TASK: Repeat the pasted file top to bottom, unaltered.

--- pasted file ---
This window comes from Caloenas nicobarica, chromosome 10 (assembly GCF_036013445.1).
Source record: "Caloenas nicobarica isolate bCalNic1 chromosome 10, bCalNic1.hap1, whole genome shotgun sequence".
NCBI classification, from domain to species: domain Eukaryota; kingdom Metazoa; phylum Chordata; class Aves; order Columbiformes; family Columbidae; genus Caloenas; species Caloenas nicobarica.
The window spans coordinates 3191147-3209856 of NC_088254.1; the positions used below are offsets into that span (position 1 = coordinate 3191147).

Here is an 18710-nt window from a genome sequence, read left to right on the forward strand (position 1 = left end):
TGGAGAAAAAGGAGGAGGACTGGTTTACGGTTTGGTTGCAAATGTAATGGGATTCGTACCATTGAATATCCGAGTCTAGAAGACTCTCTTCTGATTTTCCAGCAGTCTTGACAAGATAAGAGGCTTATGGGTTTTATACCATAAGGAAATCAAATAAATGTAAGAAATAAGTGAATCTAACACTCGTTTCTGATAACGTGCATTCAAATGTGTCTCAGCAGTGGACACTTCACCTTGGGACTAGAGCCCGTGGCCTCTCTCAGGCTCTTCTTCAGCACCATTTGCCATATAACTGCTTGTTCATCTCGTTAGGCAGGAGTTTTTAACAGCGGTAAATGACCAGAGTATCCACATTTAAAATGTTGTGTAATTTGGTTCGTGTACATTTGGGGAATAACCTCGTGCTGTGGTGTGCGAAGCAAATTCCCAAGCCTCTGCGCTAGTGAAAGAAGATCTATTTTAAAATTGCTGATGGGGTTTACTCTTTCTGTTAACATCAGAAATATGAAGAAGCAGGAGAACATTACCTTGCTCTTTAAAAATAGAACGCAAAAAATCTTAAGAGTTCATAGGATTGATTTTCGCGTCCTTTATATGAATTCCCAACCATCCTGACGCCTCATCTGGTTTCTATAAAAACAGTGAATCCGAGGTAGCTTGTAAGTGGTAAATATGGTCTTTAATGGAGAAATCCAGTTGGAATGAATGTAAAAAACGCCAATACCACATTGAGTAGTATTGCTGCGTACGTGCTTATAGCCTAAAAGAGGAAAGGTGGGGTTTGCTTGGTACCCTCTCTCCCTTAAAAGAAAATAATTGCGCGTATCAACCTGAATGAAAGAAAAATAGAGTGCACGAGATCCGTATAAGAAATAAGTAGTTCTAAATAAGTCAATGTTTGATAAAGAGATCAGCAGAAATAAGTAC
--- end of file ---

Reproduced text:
This window comes from Caloenas nicobarica, chromosome 10 (assembly GCF_036013445.1).
Source record: "Caloenas nicobarica isolate bCalNic1 chromosome 10, bCalNic1.hap1, whole genome shotgun sequence".
NCBI classification, from domain to species: domain Eukaryota; kingdom Metazoa; phylum Chordata; class Aves; order Columbiformes; family Columbidae; genus Caloenas; species Caloenas nicobarica.
The window spans coordinates 3191147-3209856 of NC_088254.1; the positions used below are offsets into that span (position 1 = coordinate 3191147).

Here is an 18710-nt window from a genome sequence, read left to right on the forward strand (position 1 = left end):
TGGAGAAAAAGGAGGAGGACTGGTTTACGGTTTGGTTGCAAATGTAATGGGATTCGTACCATTGAATATCCGAGTCTAGAAGACTCTCTTCTGATTTTCCAGCAGTCTTGACAAGATAAGAGGCTTATGGGTTTTATACCATAAGGAAATCAAATAAATGTAAGAAATAAGTGAATCTAACACTCGTTTCTGATAACGTGCATTCAAATGTGTCTCAGCAGTGGACACTTCACCTTGGGACTAGAGCCCGTGGCCTCTCTCAGGCTCTTCTTCAGCACCATTTGCCATATAACTGCTTGTTCATCTCGTTAGGCAGGAGTTTTTAACAGCGGTAAATGACCAGAGTATCCACATTTAAAATGTTGTGTAATTTGGTTCGTGTACATTTGGGGAATAACCTCGTGCTGTGGTGTGCGAAGCAAATTCCCAAGCCTCTGCGCTAGTGAAAGAAGATCTATTTTAAAATTGCTGATGGGGTTTACTCTTTCTGTTAACATCAGAAATATGAAGAAGCAGGAGAACATTACCTTGCTCTTTAAAAATAGAACGCAAAAAATCTTAAGAGTTCATAGGATTGATTTTCGCGTCCTTTATATGAATTCCCAACCATCCTGACGCCTCATCTGGTTTCTATAAAAACAGTGAATCCGAGGTAGCTTGTAAGTGGTAAATATGGTCTTTAATGGAGAAATCCAGTTGGAATGAATGTAAAAAACGCCAATACCACATTGAGTAGTATTGCTGCGTACGTGCTTATAGCCTAAAAGAGGAAAGGTGGGGTTTGCTTGGTACCCTCTCTCCCTTAAAAGAAAATAATTGCGCGTATCAACCTGAATGAAAGAAAAATAGAGTGCACGAGATCCGTATAAGAAATAAGTAGTTCTAAATAAGTCAATGTTTGATAAAGAGATCAGCAGAAATAAGTAC